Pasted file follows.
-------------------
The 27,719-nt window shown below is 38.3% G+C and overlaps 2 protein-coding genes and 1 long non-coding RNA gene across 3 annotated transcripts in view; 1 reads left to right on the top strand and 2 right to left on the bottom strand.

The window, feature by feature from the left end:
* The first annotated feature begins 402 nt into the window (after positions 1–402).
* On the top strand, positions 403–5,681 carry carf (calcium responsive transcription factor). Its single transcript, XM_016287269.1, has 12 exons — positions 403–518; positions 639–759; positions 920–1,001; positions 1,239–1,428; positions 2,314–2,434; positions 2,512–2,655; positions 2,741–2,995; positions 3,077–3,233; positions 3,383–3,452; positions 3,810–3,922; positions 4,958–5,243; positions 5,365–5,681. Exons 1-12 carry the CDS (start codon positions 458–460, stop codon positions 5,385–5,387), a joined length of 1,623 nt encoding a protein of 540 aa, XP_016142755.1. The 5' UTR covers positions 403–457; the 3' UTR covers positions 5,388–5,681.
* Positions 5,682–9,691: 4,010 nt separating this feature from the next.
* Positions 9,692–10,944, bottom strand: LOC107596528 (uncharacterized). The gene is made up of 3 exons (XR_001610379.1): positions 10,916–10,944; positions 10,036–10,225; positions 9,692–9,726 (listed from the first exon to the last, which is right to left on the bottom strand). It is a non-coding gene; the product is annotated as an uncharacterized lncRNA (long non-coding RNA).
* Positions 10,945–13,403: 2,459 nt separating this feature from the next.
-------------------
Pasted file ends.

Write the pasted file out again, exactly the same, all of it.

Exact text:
The 27,719-nt window shown below is 38.3% G+C and overlaps 2 protein-coding genes and 1 long non-coding RNA gene across 3 annotated transcripts in view; 1 reads left to right on the top strand and 2 right to left on the bottom strand.

The window, feature by feature from the left end:
* The first annotated feature begins 402 nt into the window (after positions 1–402).
* On the top strand, positions 403–5,681 carry carf (calcium responsive transcription factor). Its single transcript, XM_016287269.1, has 12 exons — positions 403–518; positions 639–759; positions 920–1,001; positions 1,239–1,428; positions 2,314–2,434; positions 2,512–2,655; positions 2,741–2,995; positions 3,077–3,233; positions 3,383–3,452; positions 3,810–3,922; positions 4,958–5,243; positions 5,365–5,681. Exons 1-12 carry the CDS (start codon positions 458–460, stop codon positions 5,385–5,387), a joined length of 1,623 nt encoding a protein of 540 aa, XP_016142755.1. The 5' UTR covers positions 403–457; the 3' UTR covers positions 5,388–5,681.
* Positions 5,682–9,691: 4,010 nt separating this feature from the next.
* Positions 9,692–10,944, bottom strand: LOC107596528 (uncharacterized). The gene is made up of 3 exons (XR_001610379.1): positions 10,916–10,944; positions 10,036–10,225; positions 9,692–9,726 (listed from the first exon to the last, which is right to left on the bottom strand). It is a non-coding gene; the product is annotated as an uncharacterized lncRNA (long non-coding RNA).
* Positions 10,945–13,403: 2,459 nt separating this feature from the next.